Excerpt From: Breitbart. Written By: Neil Munro.
Business advocates who want to import more foreign consumers and more foreign workers are developing plans to counter President Donald Trump’s popular call for a merit-based immigration reform.
The emerging strategy is to pair offers of minor concessions to Americans and Trump with demands for giveaways to business, including a bigger supply of low-wage workers and welfare-funded consumers. The immigration “pairing” strategy is being pushed by the industry-backed Business Policy Council, in cooperation with GOP Sen. Thom Tillis.
The strategy collides with Trump’s emphasis on raising Americans’ wages via “merit-based immigration,” which is also backed by a new productivity-boosting immigration drafted by two GOP Senators, David Perdue and Tom Cotton. “Real and positive immigration reform is possible, as long as we focus on the following goals: to improve jobs and wages for Americans, to strengthen our nation’s security, and to restore respect for our laws,” Trump told Congress February 28.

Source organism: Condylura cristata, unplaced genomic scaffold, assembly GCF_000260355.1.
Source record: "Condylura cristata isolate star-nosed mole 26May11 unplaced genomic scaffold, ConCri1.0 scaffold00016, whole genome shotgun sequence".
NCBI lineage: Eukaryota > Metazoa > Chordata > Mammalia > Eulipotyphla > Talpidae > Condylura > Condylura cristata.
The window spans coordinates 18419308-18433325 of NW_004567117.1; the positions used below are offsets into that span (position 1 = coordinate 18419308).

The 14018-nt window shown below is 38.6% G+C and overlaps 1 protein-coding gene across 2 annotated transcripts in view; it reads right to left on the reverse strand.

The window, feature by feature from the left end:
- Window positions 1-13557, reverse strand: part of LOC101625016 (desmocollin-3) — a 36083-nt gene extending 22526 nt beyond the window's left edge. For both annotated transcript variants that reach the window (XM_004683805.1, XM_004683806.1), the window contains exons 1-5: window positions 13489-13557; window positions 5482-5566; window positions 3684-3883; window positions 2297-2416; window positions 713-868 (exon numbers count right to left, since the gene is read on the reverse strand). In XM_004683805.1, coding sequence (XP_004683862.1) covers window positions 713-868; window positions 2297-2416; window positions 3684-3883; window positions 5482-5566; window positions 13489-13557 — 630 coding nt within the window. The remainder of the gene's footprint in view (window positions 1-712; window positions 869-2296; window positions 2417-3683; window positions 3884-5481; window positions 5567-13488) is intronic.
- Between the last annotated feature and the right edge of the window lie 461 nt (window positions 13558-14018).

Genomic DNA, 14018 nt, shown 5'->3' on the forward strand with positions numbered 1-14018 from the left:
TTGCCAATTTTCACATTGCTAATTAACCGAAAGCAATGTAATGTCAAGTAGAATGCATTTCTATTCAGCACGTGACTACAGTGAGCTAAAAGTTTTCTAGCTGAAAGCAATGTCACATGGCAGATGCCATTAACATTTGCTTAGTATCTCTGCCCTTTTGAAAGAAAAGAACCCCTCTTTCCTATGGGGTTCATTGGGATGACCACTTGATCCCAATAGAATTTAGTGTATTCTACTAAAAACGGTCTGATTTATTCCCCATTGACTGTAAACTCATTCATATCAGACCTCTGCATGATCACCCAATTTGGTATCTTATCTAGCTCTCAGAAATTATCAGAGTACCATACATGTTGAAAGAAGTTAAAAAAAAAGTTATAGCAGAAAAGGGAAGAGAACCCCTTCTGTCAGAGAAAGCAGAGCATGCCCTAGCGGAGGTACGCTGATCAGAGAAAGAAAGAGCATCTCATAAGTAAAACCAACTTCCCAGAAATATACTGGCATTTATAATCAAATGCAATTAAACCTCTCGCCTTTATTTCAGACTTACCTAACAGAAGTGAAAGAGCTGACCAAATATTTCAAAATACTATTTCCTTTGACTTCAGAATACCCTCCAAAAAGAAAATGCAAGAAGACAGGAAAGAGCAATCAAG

The business push for “pairing” creates a risk for the many Americans worried about cheap-labor migration, said Mark Krikorian, the executive director of the Center for Immigration Studies. President Trump “has the potential to be taken to the cleaners by [Sen.] Chuck Schumer because [immigraton] is something he doesn’t know anything about… hopefully [Steve] Bannon and [Stephen] Miller will prevent this from happening.”
Tillis and lobbyists at the BPC described their emerging “pairing” strategy at a recent press event.
“We have to have border security,” Tillis said in a conversation with Haley Barbour, the co-chair of the BPC’s immigration advocacy task force, who also runs a lobbying firm, the BGR Group. Tillis continued:
“To me, it is absolutely essential [border security] be one of the first measures that we pass. Now the question is what can we pair with it that will start creating some sort of consensus going … around a series of other things that we can talk about, but we are not going to put in the [first] bill because if it gets too convoluted, if it becomes too comprehensive, than it starts falling apart.”